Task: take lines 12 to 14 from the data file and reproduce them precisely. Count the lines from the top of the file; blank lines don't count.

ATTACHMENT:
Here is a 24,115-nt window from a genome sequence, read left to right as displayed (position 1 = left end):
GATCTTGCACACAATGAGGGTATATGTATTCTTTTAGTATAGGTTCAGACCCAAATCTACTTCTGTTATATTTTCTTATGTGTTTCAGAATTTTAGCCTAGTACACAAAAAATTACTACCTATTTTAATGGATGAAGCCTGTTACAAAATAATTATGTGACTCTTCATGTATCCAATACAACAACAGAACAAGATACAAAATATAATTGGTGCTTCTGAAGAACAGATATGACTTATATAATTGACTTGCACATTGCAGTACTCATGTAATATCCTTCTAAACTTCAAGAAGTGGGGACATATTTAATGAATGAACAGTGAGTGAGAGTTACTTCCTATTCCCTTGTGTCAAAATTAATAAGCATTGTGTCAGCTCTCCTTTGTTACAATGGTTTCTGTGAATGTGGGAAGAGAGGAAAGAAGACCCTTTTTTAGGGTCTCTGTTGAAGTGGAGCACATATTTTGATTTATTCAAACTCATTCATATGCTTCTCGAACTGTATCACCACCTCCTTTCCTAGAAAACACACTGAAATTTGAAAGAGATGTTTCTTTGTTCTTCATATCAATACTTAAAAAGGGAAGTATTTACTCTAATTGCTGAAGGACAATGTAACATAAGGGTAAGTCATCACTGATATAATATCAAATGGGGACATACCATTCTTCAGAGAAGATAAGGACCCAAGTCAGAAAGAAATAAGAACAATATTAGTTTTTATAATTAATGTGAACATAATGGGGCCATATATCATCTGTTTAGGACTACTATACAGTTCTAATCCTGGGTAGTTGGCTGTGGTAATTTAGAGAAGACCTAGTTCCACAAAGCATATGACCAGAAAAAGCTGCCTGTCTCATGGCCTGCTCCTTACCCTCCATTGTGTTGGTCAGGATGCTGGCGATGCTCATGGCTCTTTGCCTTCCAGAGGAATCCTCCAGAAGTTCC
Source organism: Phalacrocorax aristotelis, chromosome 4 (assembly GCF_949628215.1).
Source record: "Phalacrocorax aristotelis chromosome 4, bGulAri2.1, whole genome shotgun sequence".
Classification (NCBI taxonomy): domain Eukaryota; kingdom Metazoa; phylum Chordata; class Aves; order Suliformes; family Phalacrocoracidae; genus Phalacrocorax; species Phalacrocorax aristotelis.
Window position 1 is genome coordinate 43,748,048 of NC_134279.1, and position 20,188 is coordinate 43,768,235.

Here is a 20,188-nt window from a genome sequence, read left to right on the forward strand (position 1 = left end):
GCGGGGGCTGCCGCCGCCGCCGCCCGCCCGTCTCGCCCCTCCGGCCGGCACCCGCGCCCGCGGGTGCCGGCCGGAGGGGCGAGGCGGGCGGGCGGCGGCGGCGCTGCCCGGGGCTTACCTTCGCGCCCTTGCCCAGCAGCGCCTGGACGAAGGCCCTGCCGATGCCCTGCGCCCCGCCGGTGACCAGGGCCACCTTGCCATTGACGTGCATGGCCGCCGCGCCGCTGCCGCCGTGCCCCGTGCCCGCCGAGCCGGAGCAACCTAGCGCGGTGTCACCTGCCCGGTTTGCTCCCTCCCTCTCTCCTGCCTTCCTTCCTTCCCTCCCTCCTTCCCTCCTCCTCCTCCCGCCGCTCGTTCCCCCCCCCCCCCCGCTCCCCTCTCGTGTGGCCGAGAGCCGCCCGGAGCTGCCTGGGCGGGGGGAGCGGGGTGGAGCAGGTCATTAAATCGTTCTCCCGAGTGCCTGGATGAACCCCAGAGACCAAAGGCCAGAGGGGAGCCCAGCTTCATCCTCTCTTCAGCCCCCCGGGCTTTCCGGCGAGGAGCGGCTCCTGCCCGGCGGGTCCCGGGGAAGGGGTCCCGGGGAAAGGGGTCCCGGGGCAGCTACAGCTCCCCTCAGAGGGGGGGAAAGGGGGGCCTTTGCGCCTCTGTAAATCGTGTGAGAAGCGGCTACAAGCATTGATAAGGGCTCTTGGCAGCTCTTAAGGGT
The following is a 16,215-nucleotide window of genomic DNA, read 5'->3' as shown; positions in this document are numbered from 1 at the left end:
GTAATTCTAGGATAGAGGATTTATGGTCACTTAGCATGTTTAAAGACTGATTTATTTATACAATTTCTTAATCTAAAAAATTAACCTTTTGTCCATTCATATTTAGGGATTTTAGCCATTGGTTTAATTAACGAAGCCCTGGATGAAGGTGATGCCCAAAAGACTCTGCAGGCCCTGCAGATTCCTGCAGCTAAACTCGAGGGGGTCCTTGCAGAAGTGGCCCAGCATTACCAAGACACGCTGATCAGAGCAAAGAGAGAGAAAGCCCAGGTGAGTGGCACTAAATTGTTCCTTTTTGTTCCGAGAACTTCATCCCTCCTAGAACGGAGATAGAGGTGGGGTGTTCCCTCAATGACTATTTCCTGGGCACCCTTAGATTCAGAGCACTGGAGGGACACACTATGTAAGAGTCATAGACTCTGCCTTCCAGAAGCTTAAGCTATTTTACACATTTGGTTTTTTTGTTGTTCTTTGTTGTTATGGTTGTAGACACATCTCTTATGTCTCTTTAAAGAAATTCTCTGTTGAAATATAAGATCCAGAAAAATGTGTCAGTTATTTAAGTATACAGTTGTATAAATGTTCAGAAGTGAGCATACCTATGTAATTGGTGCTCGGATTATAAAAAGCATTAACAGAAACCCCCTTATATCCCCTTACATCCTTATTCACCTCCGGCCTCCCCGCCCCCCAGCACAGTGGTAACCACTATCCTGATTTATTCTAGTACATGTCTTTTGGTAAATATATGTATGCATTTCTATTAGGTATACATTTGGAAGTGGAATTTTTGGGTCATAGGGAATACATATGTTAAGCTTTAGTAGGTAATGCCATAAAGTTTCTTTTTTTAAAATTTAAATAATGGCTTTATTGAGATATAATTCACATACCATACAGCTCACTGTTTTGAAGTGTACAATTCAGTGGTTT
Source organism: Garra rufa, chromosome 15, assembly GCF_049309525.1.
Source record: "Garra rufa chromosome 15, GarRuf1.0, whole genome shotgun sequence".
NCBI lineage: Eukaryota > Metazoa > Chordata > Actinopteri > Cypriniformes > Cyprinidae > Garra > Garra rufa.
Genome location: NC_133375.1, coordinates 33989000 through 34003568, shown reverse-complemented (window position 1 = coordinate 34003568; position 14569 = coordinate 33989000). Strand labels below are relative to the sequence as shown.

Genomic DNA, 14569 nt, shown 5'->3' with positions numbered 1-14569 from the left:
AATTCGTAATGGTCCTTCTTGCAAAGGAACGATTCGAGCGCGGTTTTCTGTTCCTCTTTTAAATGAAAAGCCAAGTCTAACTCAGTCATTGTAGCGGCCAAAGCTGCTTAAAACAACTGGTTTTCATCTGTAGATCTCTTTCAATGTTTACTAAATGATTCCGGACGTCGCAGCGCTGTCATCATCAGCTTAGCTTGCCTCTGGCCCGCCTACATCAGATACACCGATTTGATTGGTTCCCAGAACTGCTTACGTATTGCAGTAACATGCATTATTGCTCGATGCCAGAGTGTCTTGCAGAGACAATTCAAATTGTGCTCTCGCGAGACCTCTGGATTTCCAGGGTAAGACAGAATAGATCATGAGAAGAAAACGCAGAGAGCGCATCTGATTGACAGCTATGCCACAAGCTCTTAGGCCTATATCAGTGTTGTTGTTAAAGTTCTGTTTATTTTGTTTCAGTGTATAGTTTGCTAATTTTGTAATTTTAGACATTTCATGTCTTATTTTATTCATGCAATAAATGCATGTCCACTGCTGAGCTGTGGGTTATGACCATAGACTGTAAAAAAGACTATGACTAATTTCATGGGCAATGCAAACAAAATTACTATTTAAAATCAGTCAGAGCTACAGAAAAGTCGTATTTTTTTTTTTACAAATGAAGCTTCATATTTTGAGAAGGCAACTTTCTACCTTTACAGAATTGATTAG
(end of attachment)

Source record: "Garra rufa chromosome 15, GarRuf1.0, whole genome shotgun sequence".
NCBI lineage: Eukaryota > Metazoa > Chordata > Actinopteri > Cypriniformes > Cyprinidae > Garra > Garra rufa.
Genome location: NC_133375.1, coordinates 33989000 through 34003568, shown reverse-complemented (window position 1 = coordinate 34003568; position 14569 = coordinate 33989000). Strand labels below are relative to the sequence as shown.